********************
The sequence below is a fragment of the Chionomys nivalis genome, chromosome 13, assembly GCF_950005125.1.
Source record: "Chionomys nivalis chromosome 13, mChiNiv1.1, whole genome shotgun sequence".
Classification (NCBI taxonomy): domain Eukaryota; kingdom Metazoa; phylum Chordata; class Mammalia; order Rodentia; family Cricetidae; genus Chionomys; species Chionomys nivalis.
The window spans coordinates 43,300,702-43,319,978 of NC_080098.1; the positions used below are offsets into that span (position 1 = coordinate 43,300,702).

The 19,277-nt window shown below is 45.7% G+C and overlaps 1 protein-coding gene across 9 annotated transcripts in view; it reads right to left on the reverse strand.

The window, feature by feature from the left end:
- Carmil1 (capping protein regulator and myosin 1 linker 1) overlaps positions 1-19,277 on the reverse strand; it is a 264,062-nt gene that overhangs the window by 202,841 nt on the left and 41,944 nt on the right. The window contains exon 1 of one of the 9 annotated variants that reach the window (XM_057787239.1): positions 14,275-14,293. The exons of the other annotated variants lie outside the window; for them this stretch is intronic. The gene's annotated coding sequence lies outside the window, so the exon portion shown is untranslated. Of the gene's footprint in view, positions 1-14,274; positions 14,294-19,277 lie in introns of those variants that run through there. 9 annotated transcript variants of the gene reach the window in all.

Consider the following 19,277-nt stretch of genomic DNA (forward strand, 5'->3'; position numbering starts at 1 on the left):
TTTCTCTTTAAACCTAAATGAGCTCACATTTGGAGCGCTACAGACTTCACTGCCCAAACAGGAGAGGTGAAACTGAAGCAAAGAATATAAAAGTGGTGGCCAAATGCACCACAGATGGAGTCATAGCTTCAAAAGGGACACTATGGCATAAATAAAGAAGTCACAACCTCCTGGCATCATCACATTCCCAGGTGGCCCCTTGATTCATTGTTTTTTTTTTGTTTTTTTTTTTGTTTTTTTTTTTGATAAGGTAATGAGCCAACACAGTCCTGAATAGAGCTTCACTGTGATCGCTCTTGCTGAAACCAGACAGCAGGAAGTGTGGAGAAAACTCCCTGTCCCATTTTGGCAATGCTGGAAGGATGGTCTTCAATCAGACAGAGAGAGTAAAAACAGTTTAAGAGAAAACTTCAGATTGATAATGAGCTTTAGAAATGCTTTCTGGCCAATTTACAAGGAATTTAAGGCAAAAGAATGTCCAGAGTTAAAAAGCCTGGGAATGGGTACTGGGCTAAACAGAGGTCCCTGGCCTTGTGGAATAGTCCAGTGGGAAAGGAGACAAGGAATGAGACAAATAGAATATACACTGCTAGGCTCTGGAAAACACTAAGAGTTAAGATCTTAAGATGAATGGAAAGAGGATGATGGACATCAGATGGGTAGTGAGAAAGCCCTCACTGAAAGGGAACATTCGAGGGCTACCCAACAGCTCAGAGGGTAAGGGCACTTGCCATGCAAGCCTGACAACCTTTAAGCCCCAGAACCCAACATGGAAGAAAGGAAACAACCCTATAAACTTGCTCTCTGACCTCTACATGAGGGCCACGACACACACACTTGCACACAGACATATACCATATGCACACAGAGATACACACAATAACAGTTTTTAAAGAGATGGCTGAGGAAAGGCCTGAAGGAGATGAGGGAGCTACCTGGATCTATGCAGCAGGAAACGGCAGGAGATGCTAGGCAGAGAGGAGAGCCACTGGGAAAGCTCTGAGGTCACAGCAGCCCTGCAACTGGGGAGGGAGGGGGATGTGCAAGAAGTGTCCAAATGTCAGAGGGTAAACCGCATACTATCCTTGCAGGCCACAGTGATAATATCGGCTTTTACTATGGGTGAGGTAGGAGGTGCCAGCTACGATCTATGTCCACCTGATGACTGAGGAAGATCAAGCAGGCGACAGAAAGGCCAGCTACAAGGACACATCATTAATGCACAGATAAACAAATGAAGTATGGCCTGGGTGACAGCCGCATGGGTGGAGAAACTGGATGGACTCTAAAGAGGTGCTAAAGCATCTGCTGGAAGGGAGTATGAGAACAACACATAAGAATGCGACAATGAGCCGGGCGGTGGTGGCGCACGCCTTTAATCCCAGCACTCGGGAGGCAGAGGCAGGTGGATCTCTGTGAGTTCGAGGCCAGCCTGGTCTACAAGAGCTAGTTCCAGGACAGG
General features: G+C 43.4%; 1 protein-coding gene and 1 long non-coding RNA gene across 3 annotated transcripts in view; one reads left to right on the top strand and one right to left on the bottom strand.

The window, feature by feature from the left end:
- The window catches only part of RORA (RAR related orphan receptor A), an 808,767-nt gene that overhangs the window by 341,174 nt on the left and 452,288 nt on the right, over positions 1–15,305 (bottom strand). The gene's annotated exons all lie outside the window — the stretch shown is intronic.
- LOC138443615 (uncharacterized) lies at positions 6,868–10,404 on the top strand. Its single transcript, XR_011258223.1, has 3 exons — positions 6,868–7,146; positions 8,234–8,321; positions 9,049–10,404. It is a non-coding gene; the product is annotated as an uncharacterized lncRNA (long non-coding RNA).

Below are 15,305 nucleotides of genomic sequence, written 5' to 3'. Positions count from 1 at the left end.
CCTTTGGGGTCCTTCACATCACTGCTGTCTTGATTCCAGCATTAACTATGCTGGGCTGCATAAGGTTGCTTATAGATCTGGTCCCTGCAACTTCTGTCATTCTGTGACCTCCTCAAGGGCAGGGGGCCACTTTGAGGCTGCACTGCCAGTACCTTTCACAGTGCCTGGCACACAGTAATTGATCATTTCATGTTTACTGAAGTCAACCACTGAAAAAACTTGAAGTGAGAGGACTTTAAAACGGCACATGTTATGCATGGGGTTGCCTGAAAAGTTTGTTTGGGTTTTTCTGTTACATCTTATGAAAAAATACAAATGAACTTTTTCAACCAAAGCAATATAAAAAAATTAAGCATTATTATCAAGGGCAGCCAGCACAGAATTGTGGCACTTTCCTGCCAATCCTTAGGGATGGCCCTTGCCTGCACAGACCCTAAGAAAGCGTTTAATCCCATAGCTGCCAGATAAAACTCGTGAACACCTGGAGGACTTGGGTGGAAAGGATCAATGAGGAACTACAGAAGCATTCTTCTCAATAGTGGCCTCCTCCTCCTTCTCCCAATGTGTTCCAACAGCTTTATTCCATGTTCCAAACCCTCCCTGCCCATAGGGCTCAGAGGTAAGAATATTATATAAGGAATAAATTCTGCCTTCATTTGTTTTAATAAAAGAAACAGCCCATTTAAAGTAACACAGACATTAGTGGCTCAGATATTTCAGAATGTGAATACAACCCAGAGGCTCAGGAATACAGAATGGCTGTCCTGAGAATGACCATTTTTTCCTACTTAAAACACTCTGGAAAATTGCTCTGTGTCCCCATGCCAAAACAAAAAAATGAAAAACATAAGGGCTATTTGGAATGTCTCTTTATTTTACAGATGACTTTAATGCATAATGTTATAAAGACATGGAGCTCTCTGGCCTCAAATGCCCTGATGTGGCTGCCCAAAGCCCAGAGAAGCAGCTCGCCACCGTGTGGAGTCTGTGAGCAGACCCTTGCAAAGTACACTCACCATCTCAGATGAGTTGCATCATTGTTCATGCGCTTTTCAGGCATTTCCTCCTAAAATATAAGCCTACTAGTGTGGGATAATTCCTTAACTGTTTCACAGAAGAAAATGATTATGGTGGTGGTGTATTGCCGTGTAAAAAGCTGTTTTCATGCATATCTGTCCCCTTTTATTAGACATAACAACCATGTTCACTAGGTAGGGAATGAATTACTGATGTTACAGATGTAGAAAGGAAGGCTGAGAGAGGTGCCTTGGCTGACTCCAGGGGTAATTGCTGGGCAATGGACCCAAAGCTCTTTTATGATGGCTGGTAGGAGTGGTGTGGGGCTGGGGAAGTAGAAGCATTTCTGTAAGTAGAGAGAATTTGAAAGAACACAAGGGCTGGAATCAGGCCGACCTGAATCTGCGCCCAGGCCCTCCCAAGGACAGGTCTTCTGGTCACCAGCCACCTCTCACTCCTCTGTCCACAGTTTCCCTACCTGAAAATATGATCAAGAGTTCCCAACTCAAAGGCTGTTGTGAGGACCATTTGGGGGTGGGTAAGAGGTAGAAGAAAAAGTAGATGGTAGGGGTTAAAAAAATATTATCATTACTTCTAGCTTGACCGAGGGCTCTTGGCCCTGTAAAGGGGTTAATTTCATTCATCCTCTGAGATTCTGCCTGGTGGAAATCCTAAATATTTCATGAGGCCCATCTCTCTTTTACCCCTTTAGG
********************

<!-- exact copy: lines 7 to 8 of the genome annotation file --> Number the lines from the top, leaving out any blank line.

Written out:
- Carmil1 (capping protein regulator and myosin 1 linker 1) overlaps positions 1-19,277 on the reverse strand; it is a 264,062-nt gene that overhangs the window by 202,841 nt on the left and 41,944 nt on the right. The window contains exon 1 of one of the 9 annotated variants that reach the window (XM_057787239.1): positions 14,275-14,293. The exons of the other annotated variants lie outside the window; for them this stretch is intronic. The gene's annotated coding sequence lies outside the window, so the exon portion shown is untranslated. Of the gene's footprint in view, positions 1-14,274; positions 14,294-19,277 lie in introns of those variants that run through there. 9 annotated transcript variants of the gene reach the window in all.

Consider the following 19,277-nt stretch of genomic DNA (forward strand, 5'->3'; position numbering starts at 1 on the left):